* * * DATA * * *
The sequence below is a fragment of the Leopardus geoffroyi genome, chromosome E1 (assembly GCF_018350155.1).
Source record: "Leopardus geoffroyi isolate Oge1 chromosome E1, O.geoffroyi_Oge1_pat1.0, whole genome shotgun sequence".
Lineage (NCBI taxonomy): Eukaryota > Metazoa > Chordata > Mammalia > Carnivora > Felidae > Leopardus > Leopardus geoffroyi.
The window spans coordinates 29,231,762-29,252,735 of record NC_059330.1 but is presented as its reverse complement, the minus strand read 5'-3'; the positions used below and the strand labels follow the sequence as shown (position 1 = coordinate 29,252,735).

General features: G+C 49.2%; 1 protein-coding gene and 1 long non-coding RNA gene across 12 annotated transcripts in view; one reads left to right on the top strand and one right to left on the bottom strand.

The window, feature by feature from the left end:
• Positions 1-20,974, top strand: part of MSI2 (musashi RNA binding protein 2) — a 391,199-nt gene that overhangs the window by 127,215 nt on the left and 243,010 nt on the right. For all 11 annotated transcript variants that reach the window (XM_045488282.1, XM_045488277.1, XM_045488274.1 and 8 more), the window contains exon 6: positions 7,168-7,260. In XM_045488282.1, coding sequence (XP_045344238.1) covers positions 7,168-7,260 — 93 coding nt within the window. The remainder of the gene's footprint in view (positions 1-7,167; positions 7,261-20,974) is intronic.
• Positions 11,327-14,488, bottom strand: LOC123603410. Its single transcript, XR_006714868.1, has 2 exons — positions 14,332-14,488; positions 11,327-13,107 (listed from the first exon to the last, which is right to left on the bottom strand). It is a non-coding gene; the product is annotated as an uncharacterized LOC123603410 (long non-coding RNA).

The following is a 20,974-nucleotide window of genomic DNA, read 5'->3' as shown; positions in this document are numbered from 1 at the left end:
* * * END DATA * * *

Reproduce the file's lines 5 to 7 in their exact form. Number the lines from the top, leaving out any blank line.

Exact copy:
General features: G+C 49.2%; 1 protein-coding gene and 1 long non-coding RNA gene across 12 annotated transcripts in view; one reads left to right on the top strand and one right to left on the bottom strand.

The window, feature by feature from the left end:
• Positions 1-20,974, top strand: part of MSI2 (musashi RNA binding protein 2) — a 391,199-nt gene that overhangs the window by 127,215 nt on the left and 243,010 nt on the right. For all 11 annotated transcript variants that reach the window (XM_045488282.1, XM_045488277.1, XM_045488274.1 and 8 more), the window contains exon 6: positions 7,168-7,260. In XM_045488282.1, coding sequence (XP_045344238.1) covers positions 7,168-7,260 — 93 coding nt within the window. The remainder of the gene's footprint in view (positions 1-7,167; positions 7,261-20,974) is intronic.